DermaScan Continues to Drive Safety Technology in the United States Market During the Coronavirus Pandemic

Press release content from Accesswire. The AP news staff was not involved in its creation.

DENVER, CO / ACCESSWIRE / December 4, 2020 / DermaScan’s temperature screening technology in the US has become an essential and effective tool for government and businesses relying on in-person operations during the COVID-19 pandemic in 2020.

With experts recognizing fever being one of the indicating symptoms of the virus, temperature checks are becoming a standard in proactive measures in minimizing risk exposure. In early 2020, DermaScan’s focus changed towards temperature screening hardware and software that, through unique infrared technology, can operate independently or integrate with other devices, such as security doors, which has been a proactive measure in states where ordinances are consistently changing officials say.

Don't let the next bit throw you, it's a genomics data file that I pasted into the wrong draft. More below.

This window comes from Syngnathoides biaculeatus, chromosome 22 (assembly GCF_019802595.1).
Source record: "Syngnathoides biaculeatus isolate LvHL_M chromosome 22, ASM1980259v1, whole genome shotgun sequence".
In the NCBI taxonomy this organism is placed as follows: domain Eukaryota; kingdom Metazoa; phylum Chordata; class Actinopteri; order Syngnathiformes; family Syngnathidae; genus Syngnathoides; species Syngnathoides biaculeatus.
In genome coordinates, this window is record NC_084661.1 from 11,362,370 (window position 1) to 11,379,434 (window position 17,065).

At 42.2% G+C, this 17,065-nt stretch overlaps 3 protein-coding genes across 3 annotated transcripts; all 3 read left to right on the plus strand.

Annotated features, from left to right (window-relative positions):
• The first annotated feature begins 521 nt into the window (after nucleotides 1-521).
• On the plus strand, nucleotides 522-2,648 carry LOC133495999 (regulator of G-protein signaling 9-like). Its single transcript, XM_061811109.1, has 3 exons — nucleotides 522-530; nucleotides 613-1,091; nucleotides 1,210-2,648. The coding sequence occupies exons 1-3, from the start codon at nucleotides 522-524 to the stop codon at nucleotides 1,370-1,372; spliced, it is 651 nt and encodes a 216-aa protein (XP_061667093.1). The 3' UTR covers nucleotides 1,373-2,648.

“Consistent temperature screenings are as reliable as oral thermometer readings, yet quicker in results and more sanitary to keep traffic in motion while safe,”

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More States Launch COVID Apps


States across the country continue to launch apps that are aimed at alerting residents via their smartphones when they’ve come into contact with others who are positive for COVID-19.

The latest state to do so was Washington, which launched its statewide COVID-19 exposure app, WA Notify, Nov. 30. With the launch of this app, Washington joins a growing list that includes Michigan, Colorado, Delaware and others. All of these apps are relatively simple, and they function much the same way: they are anonymous, no-cost and voluntary, asking users to submit positive test results into apps, subsequently sending alerts to anyone who may have been in their proximity. The number of states now offering this to residents has topped a dozen, with more states — specifically Oregon and California — poised to join the list soon.

In addition to more states launching these apps, download rates are also increasing in many